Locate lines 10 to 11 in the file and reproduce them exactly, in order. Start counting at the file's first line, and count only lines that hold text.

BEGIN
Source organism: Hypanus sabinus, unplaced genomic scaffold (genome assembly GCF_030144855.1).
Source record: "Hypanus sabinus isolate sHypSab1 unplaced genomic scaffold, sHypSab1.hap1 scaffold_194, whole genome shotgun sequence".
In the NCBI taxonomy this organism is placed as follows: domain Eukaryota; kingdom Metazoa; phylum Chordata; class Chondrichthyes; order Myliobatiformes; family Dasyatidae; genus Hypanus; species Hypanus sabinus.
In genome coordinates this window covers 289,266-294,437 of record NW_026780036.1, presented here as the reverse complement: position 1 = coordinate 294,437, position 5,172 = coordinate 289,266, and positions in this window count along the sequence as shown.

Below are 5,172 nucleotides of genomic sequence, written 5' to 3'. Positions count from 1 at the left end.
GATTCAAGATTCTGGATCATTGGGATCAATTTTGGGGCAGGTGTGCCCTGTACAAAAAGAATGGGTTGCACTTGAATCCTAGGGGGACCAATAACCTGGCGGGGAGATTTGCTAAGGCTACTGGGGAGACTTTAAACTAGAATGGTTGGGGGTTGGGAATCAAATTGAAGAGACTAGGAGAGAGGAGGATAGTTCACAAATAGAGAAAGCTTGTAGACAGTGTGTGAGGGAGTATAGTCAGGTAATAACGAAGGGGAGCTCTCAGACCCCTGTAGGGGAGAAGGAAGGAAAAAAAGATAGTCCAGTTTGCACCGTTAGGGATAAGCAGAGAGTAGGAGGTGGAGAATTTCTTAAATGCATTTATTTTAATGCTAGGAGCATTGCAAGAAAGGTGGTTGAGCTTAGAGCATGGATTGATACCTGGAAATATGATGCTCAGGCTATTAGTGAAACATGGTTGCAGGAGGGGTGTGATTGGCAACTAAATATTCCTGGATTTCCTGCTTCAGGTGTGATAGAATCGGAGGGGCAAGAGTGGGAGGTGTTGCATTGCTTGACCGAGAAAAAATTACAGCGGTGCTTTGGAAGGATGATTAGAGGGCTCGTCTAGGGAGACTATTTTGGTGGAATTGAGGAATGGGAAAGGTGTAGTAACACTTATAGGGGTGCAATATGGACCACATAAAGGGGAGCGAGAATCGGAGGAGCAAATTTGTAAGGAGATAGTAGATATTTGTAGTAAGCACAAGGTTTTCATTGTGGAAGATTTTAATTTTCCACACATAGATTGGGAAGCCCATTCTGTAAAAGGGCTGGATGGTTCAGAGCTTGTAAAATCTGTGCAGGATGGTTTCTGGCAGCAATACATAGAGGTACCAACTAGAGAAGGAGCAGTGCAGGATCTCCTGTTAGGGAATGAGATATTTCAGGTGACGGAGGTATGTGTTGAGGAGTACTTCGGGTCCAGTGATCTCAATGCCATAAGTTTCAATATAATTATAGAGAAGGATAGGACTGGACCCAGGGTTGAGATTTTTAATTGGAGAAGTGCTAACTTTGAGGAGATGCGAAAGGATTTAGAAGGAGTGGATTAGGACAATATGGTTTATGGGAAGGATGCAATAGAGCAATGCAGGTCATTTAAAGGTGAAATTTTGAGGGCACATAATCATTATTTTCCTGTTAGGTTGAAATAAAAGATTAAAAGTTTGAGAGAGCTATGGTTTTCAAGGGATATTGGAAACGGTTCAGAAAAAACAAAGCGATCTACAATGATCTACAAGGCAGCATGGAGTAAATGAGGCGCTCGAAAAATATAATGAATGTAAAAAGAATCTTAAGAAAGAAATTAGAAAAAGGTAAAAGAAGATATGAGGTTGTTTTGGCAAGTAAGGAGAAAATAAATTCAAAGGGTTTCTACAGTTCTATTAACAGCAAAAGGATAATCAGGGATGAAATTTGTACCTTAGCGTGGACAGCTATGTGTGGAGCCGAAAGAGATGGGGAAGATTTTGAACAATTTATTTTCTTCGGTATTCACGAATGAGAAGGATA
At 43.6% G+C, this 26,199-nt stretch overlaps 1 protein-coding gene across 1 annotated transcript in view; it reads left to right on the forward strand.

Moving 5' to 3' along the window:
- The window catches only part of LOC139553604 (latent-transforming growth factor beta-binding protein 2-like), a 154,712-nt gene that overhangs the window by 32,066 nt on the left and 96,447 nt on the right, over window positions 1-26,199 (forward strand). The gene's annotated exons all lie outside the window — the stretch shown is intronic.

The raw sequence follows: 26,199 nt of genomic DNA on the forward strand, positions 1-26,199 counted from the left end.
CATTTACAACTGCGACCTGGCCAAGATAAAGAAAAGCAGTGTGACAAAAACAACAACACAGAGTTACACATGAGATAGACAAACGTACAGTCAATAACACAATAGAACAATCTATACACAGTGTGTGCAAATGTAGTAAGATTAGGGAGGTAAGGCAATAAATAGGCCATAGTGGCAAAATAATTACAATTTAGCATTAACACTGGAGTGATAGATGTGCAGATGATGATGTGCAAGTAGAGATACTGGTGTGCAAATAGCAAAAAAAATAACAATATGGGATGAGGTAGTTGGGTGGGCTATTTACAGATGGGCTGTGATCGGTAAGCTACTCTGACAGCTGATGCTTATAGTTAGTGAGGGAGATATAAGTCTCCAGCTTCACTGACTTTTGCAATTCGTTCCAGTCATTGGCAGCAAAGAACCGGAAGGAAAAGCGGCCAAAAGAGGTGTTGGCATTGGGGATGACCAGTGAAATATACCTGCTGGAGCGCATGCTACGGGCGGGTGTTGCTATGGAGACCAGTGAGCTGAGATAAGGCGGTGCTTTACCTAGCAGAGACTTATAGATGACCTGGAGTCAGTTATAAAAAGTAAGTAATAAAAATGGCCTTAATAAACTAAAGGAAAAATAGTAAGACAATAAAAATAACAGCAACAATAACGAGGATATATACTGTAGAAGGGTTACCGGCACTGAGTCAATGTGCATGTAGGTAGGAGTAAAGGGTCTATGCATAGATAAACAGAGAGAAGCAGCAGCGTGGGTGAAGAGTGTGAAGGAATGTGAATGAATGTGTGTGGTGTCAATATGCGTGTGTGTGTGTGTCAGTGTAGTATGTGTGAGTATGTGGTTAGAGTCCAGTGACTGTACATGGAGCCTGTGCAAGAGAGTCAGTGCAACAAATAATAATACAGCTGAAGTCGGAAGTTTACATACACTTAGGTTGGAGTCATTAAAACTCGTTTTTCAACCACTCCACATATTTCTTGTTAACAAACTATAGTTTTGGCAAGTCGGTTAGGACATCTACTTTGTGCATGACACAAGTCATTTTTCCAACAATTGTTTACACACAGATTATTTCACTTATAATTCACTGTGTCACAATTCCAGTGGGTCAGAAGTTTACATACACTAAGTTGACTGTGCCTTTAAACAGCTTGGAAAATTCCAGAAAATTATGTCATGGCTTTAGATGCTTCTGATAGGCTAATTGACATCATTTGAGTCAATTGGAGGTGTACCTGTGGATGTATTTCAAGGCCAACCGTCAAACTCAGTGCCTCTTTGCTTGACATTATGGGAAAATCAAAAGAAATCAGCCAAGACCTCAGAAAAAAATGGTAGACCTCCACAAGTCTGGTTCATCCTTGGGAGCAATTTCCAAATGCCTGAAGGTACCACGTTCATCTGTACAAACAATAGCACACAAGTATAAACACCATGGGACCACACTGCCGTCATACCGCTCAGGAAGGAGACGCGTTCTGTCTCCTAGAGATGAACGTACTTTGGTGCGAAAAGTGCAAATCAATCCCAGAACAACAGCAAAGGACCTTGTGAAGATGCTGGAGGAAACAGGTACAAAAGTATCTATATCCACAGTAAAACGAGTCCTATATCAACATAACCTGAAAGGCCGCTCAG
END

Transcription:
The raw sequence follows: 26,199 nt of genomic DNA on the forward strand, positions 1-26,199 counted from the left end.
CATTTACAACTGCGACCTGGCCAAGATAAAGAAAAGCAGTGTGACAAAAACAACAACACAGAGTTACACATGAGATAGACAAACGTACAGTCAATAACACAATAGAACAATCTATACACAGTGTGTGCAAATGTAGTAAGATTAGGGAGGTAAGGCAATAAATAGGCCATAGTGGCAAAATAATTACAATTTAGCATTAACACTGGAGTGATAGATGTGCAGATGATGATGTGCAAGTAGAGATACTGGTGTGCAAATAGCAAAAAAAATAACAATATGGGATGAGGTAGTTGGGTGGGCTATTTACAGATGGGCTGTGATCGGTAAGCTACTCTGACAGCTGATGCTTATAGTTAGTGAGGGAGATATAAGTCTCCAGCTTCACTGACTTTTGCAATTCGTTCCAGTCATTGGCAGCAAAGAACCGGAAGGAAAAGCGGCCAAAAGAGGTGTTGGCATTGGGGATGACCAGTGAAATATACCTGCTGGAGCGCATGCTACGGGCGGGTGTTGCTATGGAGACCAGTGAGCTGAGATAAGGCGGTGCTTTACCTAGCAGAGACTTATAGATGACCTGGAGTCAGTTATAAAAAGTAAGTAATAAAAATGGCCTTAATAAACTAAAGGAAAAATAGTAAGACAATAAAAATAACAGCAACAATAACGAGGATATATACTGTAGAAGGGTTACCGGCACTGAGTCAATGTGCATGTAGGTAGGAGTAAAGGGTCTATGCATAGATAAACAGAGAGAAGCAGCAGCGTGGGTGAAGAGTGTGAAGGAATGTGAATGAATGTGTGTGGTGTCAATATGCGTGTGTGTGTGTGTCAGTGTAGTATGTGTGAGTATGTGGTTAGAGTCCAGTGACTGTACATGGAGCCTGTGCAAGAGAGTCAGTGCAACAAATAATAATACAGCTGAAGTCGGAAGTTTACATACACTTAGGTTGGAGTCATTAAAACTCGTTTTTCAACCACTCCACATATTTCTTGTTAACAAACTATAGTTTTGGCAAGTCGGTTAGGACATCTACTTTGTGCATGACACAAGTCATTTTTCCAACAATTGTTTACACACAGATTATTTCACTTATAATTCACTGTGTCACAATTCCAGTGGGTCAGAAGTTTACATACACTAAGTTGACTGTGCCTTTAAACAGCTTGGAAAATTCCAGAAAATTATGTCATGGCTTTAGATGCTTCTGATAGGCTAATTGACATCATTTGAGTCAATTGGAGGTGTACCTGTGGATGTATTTCAAGGCCAACCGTCAAACTCAGTGCCTCTTTGCTTGACATTATGGGAAAATCAAAAGAAATCAGCCAAGACCTCAGAAAAAAATGGTAGACCTCCACAAGTCTGGTTCATCCTTGGGAGCAATTTCCAAATGCCTGAAGGTACCACGTTCATCTGTACAAACAATAGCACACAAGTATAAACACCATGGGACCACACTGCCGTCATACCGCTCAGGAAGGAGACGCGTTCTGTCTCCTAGAGATGAACGTACTTTGGTGCGAAAAGTGCAAATCAATCCCAGAACAACAGCAAAGGACCTTGTGAAGATGCTGGAGGAAACAGGTACAAAAGTATCTATATCCACAGTAAAACGAGTCCTATATCAACATAACCTGAAAGGCCGCTCAG